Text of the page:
Fastnacht Day is a special Pennsylvania Dutch celebration that falls on Shrove Tuesday, the day before Ash Wednesday. The word translates to “Fast Night”. The tradition is to eat the very best, and lots of it, before the Lenten fast. Fastnachts (pronounced fost-nokts) are doughnuts. There are three types of Fastnachts, one made with yeast, one made with baking powder, and one made with potatoes and yeast. All are slightly crispy on the outside and not as sweet as standard doughnuts. My family usually had crullers, spelled cruellers in PA Dutch country, which do not use yeast. I have recipes for both the yeast Fastnachts, as in this posting, and crullers, a less time-consuming doughnut and my personal favorite. A cousin shared her family’s recipe for potato Fastnachts, but I have not tried it as yet. Both of those recipes are on the full page view linked above. Traditionally, all Fastnachts were made with, and fried in, lard. I have altered that in the recipes since it is so difficult to find nowadays but, if you can find it, lard would be my first choice.

Ingredients

Sponge

  • 2 cups milk, room temperature
  • 1 package (2-1/4 teaspoons) rapid-rise dry yeast
  • 1/4 cup lukewarm water
  • 1 teaspoon granulated sugar
  • 3 cups all-purpose flour

Dough

  • 2 large eggs, room temperature
  • 1/3 cup vegetable shortening (preferably non-hydrogenated)
  • 3 cups all-purpose flour, more if needed
  • 1 teaspoon salt
  • 1 teaspoon ground mace
  • 3/4 cup granulated sugar
  • Vegetable or canola oil for frying, about 2 quarts

For the sponge: Scald the milk and cool. (This can be done in a pan on the stovetop, or in a bowl in the microwave on High for about 3 minutes, depending on wattage. Heat but do not boil.) Dissolve the yeast in the water and let rest until it starts to bubble to make certain it is alive. Place the milk, 1 teaspoon sugar, 3 cups flour and yeast mixture in a large bowl of an electric mixer. Stir on low just until combined. Cover and let rise in a draft-free area until doubled, about 30 minutes.

For the dough: Beat the eggs in a small bowl. Melt the shortening and let cool. Place 3 cups of the remaining flour in a medium bowl. Add the salt and mace; stir with a whisk to combine. When the sponge has doubled, add the eggs, melted shortening and the 3/4 cup sugar; stir just to combine. On the lowest setting of the mixer, add the flour mixture, about one-third at a time. Stir just to combine. Do not over mix. The dough should be very soft and just dry enough to roll. If it is very sticky, incorporate just a little more flour, about 2 tablespoons at a time. Cover and let rise until doubled, 1-1/2 to 2 hours.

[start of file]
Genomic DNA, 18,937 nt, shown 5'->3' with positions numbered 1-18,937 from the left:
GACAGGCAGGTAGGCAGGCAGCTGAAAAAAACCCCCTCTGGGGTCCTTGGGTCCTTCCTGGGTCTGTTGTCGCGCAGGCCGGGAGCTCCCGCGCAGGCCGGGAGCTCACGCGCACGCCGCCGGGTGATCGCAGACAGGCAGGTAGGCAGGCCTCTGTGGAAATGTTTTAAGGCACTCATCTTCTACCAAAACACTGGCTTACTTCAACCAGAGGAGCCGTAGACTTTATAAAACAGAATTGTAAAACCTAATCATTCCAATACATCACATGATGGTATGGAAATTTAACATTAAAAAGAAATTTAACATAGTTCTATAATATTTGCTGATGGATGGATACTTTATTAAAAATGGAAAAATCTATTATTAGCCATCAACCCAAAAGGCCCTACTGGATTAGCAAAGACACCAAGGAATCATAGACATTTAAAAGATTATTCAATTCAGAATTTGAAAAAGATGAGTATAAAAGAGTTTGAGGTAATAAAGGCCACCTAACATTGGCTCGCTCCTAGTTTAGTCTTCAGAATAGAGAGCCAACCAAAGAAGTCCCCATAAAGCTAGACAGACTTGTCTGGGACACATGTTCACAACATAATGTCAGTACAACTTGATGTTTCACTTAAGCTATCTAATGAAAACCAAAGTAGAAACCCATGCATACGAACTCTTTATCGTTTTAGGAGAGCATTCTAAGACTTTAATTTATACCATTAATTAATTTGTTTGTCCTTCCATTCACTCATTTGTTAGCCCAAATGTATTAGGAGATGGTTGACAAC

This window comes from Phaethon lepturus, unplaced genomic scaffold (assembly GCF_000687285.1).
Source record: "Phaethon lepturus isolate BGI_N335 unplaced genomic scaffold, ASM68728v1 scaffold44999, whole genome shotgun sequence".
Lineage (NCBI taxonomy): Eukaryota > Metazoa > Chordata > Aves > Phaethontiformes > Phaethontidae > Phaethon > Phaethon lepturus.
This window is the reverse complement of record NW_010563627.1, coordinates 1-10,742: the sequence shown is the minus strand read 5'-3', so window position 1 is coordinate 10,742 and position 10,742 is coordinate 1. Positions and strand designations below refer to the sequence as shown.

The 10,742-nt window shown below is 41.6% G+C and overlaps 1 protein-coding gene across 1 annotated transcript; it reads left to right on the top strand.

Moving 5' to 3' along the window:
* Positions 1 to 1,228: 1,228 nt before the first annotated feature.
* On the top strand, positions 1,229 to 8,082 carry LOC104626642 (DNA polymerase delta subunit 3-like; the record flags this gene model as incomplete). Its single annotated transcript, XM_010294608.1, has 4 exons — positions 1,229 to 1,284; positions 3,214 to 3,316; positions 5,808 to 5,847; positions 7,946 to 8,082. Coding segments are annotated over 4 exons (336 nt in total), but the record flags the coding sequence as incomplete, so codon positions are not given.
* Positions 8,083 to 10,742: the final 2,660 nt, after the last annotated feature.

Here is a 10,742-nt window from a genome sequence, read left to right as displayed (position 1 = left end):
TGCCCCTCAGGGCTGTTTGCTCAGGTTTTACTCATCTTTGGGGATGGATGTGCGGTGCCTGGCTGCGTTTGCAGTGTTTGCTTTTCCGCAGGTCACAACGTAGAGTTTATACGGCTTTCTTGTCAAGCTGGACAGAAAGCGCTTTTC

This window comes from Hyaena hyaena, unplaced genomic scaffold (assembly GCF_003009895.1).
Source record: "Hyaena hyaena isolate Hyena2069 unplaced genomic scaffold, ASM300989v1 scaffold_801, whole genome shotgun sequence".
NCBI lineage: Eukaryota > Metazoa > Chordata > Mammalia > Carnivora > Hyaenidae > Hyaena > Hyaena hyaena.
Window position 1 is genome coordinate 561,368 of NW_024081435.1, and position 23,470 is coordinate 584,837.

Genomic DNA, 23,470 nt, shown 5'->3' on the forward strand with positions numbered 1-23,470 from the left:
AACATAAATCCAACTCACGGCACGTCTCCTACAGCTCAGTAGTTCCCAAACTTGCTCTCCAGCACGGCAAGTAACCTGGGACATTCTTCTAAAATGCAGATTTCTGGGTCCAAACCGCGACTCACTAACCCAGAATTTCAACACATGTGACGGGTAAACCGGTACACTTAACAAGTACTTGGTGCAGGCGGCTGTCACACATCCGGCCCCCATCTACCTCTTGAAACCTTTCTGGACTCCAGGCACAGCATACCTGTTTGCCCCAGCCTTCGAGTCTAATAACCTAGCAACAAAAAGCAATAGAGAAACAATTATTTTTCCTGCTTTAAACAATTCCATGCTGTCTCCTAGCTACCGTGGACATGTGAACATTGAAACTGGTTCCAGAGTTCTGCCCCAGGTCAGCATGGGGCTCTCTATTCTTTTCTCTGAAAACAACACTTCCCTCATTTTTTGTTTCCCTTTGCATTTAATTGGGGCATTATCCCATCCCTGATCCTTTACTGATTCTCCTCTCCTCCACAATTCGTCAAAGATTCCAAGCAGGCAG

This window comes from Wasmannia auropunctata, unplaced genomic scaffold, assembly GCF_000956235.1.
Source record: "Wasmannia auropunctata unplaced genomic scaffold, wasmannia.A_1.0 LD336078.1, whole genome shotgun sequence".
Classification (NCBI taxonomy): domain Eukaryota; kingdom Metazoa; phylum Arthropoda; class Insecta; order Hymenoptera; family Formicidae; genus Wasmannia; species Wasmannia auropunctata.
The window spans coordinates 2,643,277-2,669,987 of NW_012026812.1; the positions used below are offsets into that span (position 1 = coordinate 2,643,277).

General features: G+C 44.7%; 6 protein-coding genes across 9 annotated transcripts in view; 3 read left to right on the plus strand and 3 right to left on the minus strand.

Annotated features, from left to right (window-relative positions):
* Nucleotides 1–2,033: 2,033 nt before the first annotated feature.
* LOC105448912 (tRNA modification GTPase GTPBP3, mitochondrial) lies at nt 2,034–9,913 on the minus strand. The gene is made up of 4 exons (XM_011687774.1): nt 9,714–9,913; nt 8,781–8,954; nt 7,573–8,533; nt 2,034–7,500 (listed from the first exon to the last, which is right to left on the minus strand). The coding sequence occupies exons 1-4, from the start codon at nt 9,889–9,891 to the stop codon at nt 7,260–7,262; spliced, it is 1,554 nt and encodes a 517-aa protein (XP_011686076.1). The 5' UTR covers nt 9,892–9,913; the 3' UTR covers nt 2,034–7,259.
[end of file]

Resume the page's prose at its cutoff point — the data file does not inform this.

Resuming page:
When doubled, place dough on a lightly floured surface. Gently roll to about 1/2-inch thickness, as close to a square or rectangle as possible. Cut into 2-inch squares. If desired, cut a slit down the center of each square, being careful not to go all the way through the dough. (This is traditional for Fastnachts. Supposedly, it makes them crispier all over the outside. But it is not necessary.) Place on large baking sheets lined with parchment or waxed paper. Cover and let rise again until nearly doubled, about 1-1/2 to 2 hours.

To fry doughnuts: Place the oil in a deep pan high enough to hold the oil half way up the sides. Heat to 360° over medium heat. Carefully fry the doughnuts, about 5 to 7 at a time, until well-browned on one side, about 3 minutes. Flip to other side and brown another 3 minutes. Remove from oil and drain on paper towels.

Notes: I like to use my stand-up mixer, but these are relatively easy to make by hand. Doughnuts may be sprinkled with granulated or confectioner’s sugar while still warm. The PA Dutch tradition is to cut open the doughnut horizontally, and drizzle the cut sides with molasses or corn syrup. I prefer them plain. They are best served the same day because they are so good when crispy on the outside. However, they are still good, stored in plastic bags in the refrigerator for up to a week, or in the freezer for several months (they will never last that long). Leftover Fastnachts are best placed in a preheated 350° oven for about 5 minutes to recrisp slightly. Watch them carefully to prevent burning.

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Foreign Exchange Friday: 2014 Winter Olympics

The Opening Ceremonies of the 2014 Winter Olympics will be televised tonight.  The ceremonies are a great way to bring some cultural awareness to your home, as the hosting country (this year, Russia) will typically inject some of their own culture and traditions into the show.  Are you currently a host family?  Cheer on the home country of your exchange student!  Many of our EF High School Year countries compete.

Here are some fun facts about the 2014 Olympics:

  • This is the first Winter Olympics to be held in Russia.
  • Sochi is the warmest city to have served as host to the Winter Olympics.
  • 12 new events will be debuting at this year’s games.
  • 88 countries will compete in the games.
  • The 2014 games are the most expensive in Olympic history.

Want a fun activity to do with your kids during tonight’s Opening Ceremonies, try this Scavenger Hunt from Kid World Citizen.

I’m also proud to point out that EF is the Official Supplier of Language Training Services at the 2014 Olympics in Sochi.  Our language partners trained about 70,000 athletes, volunteers and judges for the games.  If you’ve seen any arrival pictures, you may have seen the pink EF logo on the luggage carts.